Photographer Shoshannah White captured a series of images above the Arctic Circle during a residency based in Svalbard, Norway. I have been intrigued with this body of work when I have seen some of it before in exhibitions at Corey Daniels Gallery in Wells and Space Gallery in Portland. But with the exhibition “Strata” at the Maine Jewish Museum, the work came into clear focus for me.

The Space show played up the collaborative qualities of the experience while Daniels’s presentation featured the ability of the work to stand on its own as individual artistic objects. Both were successful presentations. But the Maine Jewish Museum exhibition gets at an underlying stream of content about the earth and its processes that could change how you think about geological time as it relates to natural aesthetics.

White’s images fall into several pairs of categories. Some are landscape images, while others lack a horizon line. Some are made with cameras with lenses, while others are photograms, made directly on light-sensitized photo paper. Many of White’s works look like paintings because their surfaces are covered with encaustic, an ancient wax-paint medium that gives a foggy, unified field when applied over photographs. Because the wax is transparent and melts (and can be remelted), it is ideal for blending in things like pigment — or, in this case, coal dust.

Encaustic (which, intriguingly, in Greek means “to burn in”) is also compatible with oil paint. White uses oil paint, metal dust, metal leaf and photographs in most of the works in “Strata.” So while she could refer to these works as, say, “mixed-media on panel,” she is clear these are fundamentally photographic works. (Encaustic can be abused by artists who let viewers think the included photos or prints are painted elements, so I appreciate White’s transparency.)

“Coraholmen, Reflected #2,” for example, is a large, square image of a glacier. It is a photo mounted on a panel with encaustic over it, metal dust, coal dust and metal leaf used largely near the edges to give the sense the work is mounted on an inorganic support, like aluminum. The image is overarchingly bathed in a snowy gray-white light. What brings the scene into focus are the horizontal dark bands of sediment (strata) on the mountain-like glacier. The spatial symmetry of the image’s horizontality is emphasized by three implied flat systems: the bands in the glacier, the reflection of that in the water, and then the horizon line of the landscape created and enforced by the single-point perspective of the camera.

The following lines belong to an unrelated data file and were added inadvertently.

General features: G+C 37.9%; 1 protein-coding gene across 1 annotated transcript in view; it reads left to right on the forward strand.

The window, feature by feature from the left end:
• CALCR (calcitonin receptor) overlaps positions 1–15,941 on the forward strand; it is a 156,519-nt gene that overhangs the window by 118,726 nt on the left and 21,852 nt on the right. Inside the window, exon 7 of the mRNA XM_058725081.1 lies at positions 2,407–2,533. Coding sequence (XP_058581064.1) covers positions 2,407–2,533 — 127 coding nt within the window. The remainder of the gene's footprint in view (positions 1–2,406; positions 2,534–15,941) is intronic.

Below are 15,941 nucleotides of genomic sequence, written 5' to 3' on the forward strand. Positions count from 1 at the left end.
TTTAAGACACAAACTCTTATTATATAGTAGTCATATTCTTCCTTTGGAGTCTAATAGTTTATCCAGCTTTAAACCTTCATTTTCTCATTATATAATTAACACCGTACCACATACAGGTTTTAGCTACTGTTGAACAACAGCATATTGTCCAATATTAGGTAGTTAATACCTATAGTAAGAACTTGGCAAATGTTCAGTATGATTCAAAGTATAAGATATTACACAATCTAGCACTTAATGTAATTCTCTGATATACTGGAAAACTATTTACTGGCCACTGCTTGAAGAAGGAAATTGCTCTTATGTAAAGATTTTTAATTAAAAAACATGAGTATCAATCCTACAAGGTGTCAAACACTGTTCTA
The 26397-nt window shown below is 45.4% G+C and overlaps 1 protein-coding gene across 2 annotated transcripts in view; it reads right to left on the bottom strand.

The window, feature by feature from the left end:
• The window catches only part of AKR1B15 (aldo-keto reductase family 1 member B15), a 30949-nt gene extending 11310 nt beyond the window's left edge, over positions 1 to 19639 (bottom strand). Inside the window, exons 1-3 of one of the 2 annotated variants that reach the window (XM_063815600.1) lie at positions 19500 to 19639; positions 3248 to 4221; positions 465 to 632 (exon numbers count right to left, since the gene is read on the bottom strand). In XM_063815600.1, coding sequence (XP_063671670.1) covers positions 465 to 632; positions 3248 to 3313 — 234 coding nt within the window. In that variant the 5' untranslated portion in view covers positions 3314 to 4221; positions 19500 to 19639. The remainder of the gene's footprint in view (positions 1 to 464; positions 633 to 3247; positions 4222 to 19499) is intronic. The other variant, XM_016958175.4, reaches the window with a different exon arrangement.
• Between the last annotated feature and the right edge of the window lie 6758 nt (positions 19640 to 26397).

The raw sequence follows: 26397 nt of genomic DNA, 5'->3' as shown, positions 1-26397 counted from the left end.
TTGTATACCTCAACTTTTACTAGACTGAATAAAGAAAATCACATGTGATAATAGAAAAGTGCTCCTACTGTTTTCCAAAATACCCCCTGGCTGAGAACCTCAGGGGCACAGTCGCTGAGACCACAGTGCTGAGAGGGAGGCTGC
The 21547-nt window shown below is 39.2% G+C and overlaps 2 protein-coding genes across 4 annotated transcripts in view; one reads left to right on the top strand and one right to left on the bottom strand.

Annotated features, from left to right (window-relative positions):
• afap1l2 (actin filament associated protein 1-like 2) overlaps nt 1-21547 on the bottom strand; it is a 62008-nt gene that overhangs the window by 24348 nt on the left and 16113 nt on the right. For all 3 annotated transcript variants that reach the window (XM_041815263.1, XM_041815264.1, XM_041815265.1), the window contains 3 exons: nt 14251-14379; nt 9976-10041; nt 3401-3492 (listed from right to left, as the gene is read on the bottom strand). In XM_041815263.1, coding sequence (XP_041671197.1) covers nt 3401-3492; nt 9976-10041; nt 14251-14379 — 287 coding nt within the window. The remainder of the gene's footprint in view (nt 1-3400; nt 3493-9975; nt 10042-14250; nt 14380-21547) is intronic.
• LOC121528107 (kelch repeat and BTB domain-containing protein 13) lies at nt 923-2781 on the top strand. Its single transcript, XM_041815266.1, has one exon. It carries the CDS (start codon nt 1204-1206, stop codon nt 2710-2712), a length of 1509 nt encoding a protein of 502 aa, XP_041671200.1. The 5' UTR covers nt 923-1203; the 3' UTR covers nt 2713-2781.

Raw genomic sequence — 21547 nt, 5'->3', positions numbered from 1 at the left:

White’s use of metal is part of a subtle shunning of organic materials or processes. We are used to seeing landscapes as places of life: trees in a forest, flowery fields, teeming lakes and so on. What we are seeing here are inorganic processes — the earth as a mineral planet rather than an organic one.


White’s adding coal into the mix enriches this approach. Coal, after all, is the mineral reclamation of organic material: We know we’re carbon-based life forms, but we rarely think about it. The coal process, however, doesn’t work in organic time — the minor sets of years of living things — but instead in geologic time. There is a reason for the analogy “glacial pace,” after all. A typical glacier only moves about 2 feet a day. Coal is far slower: The “freshest” coal is many millions of years old.

The converse is that White takes glacial ice and lets it melt to make a real-time photogram. There is a palpable disconnect between the speed with which human processes can make glacial ice melt and the mineral/geological processes that created the glaciers in the first place.

Glacial ice is actually much younger than we tend to imagine it is (typically about 100 years old), but its processes are dynamic and offer a sense of life to the inorganic mineral reality of the earth: Glaciers are driven by pressure-creating gravity and mass. Coal, too, is created by pressure and gravity.

Some of White’s images, such as the person-tall “Coal Landscape,” reflect an aesthetic that matches the worlds of both micro and macro physics. The basic idea is that images of dust and the stars in the sky often look very similar because of how they play out the laws of physics on the same terms. The effect of this is to knit together the images of coal and water as mirroring the processes of the cosmos. White’s handling of this is quiet, powerful and meditatively beautiful.

White’s presentation of some chunks of coal on tiny but handsome customized shelves might seem gratuitous at first, but the effect comes into focus as you take in the content of the show.

White’s installation reflects her concern with the role of aesthetics in her art. Her attention to surface, image quality, composition of elements on the wall and framing goes much further than trying to make an attractive installation, though it is. Rather, White is challenging us to find repeated visual qualities and constants — superficially, the stuff of style, but more deeply, the observational aspects of science.

White might be driven by a political or environmental agenda, I don’t know, but certainly nothing like that interrupts her meditations on perspective. Her work is sensory and aesthetic. It is thoughtful but fundamentally free of verbal persuasion. I saw “Strata” during the opening, and it certainly inspired rich conversations. But I also saw it when I was alone in the gallery, and, to me, that was preferable and proffered a much richer experience. White, after all, is challenging us to stop seeing with our mouths and think visually.

Freelance writer Daniel Kany is an art historian who lives in Cumberland. He can be contacted at:

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